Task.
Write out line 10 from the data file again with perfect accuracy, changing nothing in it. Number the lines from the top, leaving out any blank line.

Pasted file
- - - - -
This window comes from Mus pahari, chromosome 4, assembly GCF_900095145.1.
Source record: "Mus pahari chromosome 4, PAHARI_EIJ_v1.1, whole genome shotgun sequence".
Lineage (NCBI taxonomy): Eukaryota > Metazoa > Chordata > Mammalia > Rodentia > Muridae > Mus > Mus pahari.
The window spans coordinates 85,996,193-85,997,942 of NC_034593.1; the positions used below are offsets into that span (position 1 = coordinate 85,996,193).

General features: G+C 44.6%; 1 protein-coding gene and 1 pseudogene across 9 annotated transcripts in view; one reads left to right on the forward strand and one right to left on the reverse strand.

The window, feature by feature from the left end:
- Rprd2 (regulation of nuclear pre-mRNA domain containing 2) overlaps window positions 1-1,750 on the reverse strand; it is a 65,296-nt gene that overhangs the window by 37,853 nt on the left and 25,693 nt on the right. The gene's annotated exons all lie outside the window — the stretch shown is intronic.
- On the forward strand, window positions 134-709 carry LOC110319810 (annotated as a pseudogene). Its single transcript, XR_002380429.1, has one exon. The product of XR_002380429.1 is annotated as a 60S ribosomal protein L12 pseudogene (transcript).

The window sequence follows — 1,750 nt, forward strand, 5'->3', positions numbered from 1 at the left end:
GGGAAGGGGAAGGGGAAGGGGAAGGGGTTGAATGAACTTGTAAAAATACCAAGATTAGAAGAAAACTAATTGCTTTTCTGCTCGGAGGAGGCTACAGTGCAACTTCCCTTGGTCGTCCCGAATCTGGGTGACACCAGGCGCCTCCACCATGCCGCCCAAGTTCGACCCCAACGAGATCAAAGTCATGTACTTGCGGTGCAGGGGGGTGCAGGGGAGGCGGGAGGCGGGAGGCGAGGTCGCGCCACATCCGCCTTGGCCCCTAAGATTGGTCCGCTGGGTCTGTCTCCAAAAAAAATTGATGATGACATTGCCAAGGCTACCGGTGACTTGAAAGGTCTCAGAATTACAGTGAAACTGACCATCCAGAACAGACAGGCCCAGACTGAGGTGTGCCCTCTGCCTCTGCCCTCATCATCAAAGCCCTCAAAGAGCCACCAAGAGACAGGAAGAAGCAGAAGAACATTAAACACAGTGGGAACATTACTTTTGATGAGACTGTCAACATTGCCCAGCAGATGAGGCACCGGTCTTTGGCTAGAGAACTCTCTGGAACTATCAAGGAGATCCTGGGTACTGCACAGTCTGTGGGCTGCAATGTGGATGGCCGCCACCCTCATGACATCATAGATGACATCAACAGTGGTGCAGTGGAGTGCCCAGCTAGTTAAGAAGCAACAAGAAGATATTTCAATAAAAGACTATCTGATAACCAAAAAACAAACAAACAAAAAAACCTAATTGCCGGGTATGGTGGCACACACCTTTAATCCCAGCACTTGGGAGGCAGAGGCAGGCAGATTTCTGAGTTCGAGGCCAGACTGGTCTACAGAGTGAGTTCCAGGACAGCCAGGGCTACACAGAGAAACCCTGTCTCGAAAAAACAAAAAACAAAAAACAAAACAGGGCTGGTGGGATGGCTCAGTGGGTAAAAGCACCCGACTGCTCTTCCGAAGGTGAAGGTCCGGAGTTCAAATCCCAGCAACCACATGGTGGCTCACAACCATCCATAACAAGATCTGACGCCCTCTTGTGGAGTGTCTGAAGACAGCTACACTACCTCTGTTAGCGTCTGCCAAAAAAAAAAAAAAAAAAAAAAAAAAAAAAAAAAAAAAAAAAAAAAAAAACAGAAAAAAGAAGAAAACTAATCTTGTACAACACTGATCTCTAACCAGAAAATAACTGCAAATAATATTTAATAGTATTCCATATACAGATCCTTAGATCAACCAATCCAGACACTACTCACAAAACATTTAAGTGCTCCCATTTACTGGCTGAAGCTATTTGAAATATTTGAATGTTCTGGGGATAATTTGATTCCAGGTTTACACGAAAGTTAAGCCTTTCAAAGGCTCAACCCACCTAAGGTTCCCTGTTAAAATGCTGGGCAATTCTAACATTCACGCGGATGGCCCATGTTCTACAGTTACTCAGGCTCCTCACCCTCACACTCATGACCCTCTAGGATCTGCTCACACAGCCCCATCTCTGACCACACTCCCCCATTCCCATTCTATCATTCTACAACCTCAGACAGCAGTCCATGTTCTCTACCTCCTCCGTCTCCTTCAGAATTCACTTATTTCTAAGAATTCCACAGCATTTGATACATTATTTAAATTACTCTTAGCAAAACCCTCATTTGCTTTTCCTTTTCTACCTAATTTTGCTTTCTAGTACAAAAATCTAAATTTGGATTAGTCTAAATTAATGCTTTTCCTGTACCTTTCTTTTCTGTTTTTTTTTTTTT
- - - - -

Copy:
GGGAAGGGGAAGGGGAAGGGGAAGGGGTTGAATGAACTTGTAAAAATACCAAGATTAGAAGAAAACTAATTGCTTTTCTGCTCGGAGGAGGCTACAGTGCAACTTCCCTTGGTCGTCCCGAATCTGGGTGACACCAGGCGCCTCCACCATGCCGCCCAAGTTCGACCCCAACGAGATCAAAGTCATGTACTTGCGGTGCAGGGGGGTGCAGGGGAGGCGGGAGGCGGGAGGCGAGGTCGCGCCACATCCGCCTTGGCCCCTAAGATTGGTCCGCTGGGTCTGTCTCCAAAAAAAATTGATGATGACATTGCCAAGGCTACCGGTGACTTGAAAGGTCTCAGAATTACAGTGAAACTGACCATCCAGAACAGACAGGCCCAGACTGAGGTGTGCCCTCTGCCTCTGCCCTCATCATCAAAGCCCTCAAAGAGCCACCAAGAGACAGGAAGAAGCAGAAGAACATTAAACACAGTGGGAACATTACTTTTGATGAGACTGTCAACATTGCCCAGCAGATGAGGCACCGGTCTTTGGCTAGAGAACTCTCTGGAACTATCAAGGAGATCCTGGGTACTGCACAGTCTGTGGGCTGCAATGTGGATGGCCGCCACCCTCATGACATCATAGATGACATCAACAGTGGTGCAGTGGAGTGCCCAGCTAGTTAAGAAGCAACAAGAAGATATTTCAATAAAAGACTATCTGATAACCAAAAAACAAACAAACAAAAAAACCTAATTGCCGGGTATGGTGGCACACACCTTTAATCCCAGCACTTGGGAGGCAGAGGCAGGCAGATTTCTGAGTTCGAGGCCAGACTGGTCTACAGAGTGAGTTCCAGGACAGCCAGGGCTACACAGAGAAACCCTGTCTCGAAAAAACAAAAAACAAAAAACAAAACAGGGCTGGTGGGATGGCTCAGTGGGTAAAAGCACCCGACTGCTCTTCCGAAGGTGAAGGTCCGGAGTTCAAATCCCAGCAACCACATGGTGGCTCACAACCATCCATAACAAGATCTGACGCCCTCTTGTGGAGTGTCTGAAGACAGCTACACTACCTCTGTTAGCGTCTGCCAAAAAAAAAAAAAAAAAAAAAAAAAAAAAAAAAAAAAAAAAAAAAAAAAACAGAAAAAAGAAGAAAACTAATCTTGTACAACACTGATCTCTAACCAGAAAATAACTGCAAATAATATTTAATAGTATTCCATATACAGATCCTTAGATCAACCAATCCAGACACTACTCACAAAACATTTAAGTGCTCCCATTTACTGGCTGAAGCTATTTGAAATATTTGAATGTTCTGGGGATAATTTGATTCCAGGTTTACACGAAAGTTAAGCCTTTCAAAGGCTCAACCCACCTAAGGTTCCCTGTTAAAATGCTGGGCAATTCTAACATTCACGCGGATGGCCCATGTTCTACAGTTACTCAGGCTCCTCACCCTCACACTCATGACCCTCTAGGATCTGCTCACACAGCCCCATCTCTGACCACACTCCCCCATTCCCATTCTATCATTCTACAACCTCAGACAGCAGTCCATGTTCTCTACCTCCTCCGTCTCCTTCAGAATTCACTTATTTCTAAGAATTCCACAGCATTTGATACATTATTTAAATTACTCTTAGCAAAACCCTCATTTGCTTTTCCTTTTCTACCTAATTTTGCTTTCTAGTACAAAAATCTAAATTTGGATTAGTCTAAATTAATGCTTTTCCTGTACCTTTCTTTTCTGTTTTTTTTTTTTT